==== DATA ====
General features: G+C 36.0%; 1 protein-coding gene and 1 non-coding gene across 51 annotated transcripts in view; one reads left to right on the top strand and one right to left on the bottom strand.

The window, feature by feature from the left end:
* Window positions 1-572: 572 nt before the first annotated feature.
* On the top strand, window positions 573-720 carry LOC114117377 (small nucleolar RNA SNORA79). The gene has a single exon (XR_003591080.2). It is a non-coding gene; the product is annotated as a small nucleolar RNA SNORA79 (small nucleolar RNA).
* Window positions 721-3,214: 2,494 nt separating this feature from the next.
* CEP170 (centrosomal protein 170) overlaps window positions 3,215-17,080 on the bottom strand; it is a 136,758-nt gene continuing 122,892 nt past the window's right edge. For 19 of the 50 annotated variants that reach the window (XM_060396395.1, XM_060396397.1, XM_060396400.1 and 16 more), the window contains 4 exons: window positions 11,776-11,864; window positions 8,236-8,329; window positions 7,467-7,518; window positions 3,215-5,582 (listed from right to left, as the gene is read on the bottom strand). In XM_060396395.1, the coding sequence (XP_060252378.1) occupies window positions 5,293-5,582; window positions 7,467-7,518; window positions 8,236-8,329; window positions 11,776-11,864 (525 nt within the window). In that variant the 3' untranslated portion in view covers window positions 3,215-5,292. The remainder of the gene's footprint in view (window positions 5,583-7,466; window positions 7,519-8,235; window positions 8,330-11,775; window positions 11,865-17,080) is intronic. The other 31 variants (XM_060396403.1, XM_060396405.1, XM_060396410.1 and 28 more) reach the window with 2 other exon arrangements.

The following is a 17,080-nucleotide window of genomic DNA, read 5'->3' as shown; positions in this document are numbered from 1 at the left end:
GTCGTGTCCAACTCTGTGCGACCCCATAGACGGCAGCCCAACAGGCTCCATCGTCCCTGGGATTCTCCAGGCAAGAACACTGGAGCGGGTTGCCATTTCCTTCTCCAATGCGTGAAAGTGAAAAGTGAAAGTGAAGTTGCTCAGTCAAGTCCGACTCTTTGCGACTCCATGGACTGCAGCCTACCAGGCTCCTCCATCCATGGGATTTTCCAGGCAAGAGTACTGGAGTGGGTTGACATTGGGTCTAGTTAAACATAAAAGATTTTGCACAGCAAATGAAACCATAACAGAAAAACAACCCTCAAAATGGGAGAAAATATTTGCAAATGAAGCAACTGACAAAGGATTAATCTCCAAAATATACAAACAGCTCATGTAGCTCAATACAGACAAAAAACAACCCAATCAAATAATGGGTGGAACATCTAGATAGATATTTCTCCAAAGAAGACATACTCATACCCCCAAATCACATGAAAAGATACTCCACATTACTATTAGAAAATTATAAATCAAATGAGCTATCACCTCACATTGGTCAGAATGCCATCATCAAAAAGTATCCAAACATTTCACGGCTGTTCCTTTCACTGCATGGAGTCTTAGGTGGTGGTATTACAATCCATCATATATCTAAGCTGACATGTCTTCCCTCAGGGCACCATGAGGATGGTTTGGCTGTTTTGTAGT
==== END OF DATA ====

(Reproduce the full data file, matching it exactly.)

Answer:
General features: G+C 36.0%; 1 protein-coding gene and 1 non-coding gene across 51 annotated transcripts in view; one reads left to right on the top strand and one right to left on the bottom strand.

The window, feature by feature from the left end:
* Window positions 1-572: 572 nt before the first annotated feature.
* On the top strand, window positions 573-720 carry LOC114117377 (small nucleolar RNA SNORA79). The gene has a single exon (XR_003591080.2). It is a non-coding gene; the product is annotated as a small nucleolar RNA SNORA79 (small nucleolar RNA).
* Window positions 721-3,214: 2,494 nt separating this feature from the next.
* CEP170 (centrosomal protein 170) overlaps window positions 3,215-17,080 on the bottom strand; it is a 136,758-nt gene continuing 122,892 nt past the window's right edge. For 19 of the 50 annotated variants that reach the window (XM_060396395.1, XM_060396397.1, XM_060396400.1 and 16 more), the window contains 4 exons: window positions 11,776-11,864; window positions 8,236-8,329; window positions 7,467-7,518; window positions 3,215-5,582 (listed from right to left, as the gene is read on the bottom strand). In XM_060396395.1, the coding sequence (XP_060252378.1) occupies window positions 5,293-5,582; window positions 7,467-7,518; window positions 8,236-8,329; window positions 11,776-11,864 (525 nt within the window). In that variant the 3' untranslated portion in view covers window positions 3,215-5,292. The remainder of the gene's footprint in view (window positions 5,583-7,466; window positions 7,519-8,235; window positions 8,330-11,775; window positions 11,865-17,080) is intronic. The other 31 variants (XM_060396403.1, XM_060396405.1, XM_060396410.1 and 28 more) reach the window with 2 other exon arrangements.

The following is a 17,080-nucleotide window of genomic DNA, read 5'->3' as shown; positions in this document are numbered from 1 at the left end:
GTCGTGTCCAACTCTGTGCGACCCCATAGACGGCAGCCCAACAGGCTCCATCGTCCCTGGGATTCTCCAGGCAAGAACACTGGAGCGGGTTGCCATTTCCTTCTCCAATGCGTGAAAGTGAAAAGTGAAAGTGAAGTTGCTCAGTCAAGTCCGACTCTTTGCGACTCCATGGACTGCAGCCTACCAGGCTCCTCCATCCATGGGATTTTCCAGGCAAGAGTACTGGAGTGGGTTGACATTGGGTCTAGTTAAACATAAAAGATTTTGCACAGCAAATGAAACCATAACAGAAAAACAACCCTCAAAATGGGAGAAAATATTTGCAAATGAAGCAACTGACAAAGGATTAATCTCCAAAATATACAAACAGCTCATGTAGCTCAATACAGACAAAAAACAACCCAATCAAATAATGGGTGGAACATCTAGATAGATATTTCTCCAAAGAAGACATACTCATACCCCCAAATCACATGAAAAGATACTCCACATTACTATTAGAAAATTATAAATCAAATGAGCTATCACCTCACATTGGTCAGAATGCCATCATCAAAAAGTATCCAAACATTTCACGGCTGTTCCTTTCACTGCATGGAGTCTTAGGTGGTGGTATTACAATCCATCATATATCTAAGCTGACATGTCTTCCCTCAGGGCACCATGAGGATGGTTTGGCTGTTTTGTAGT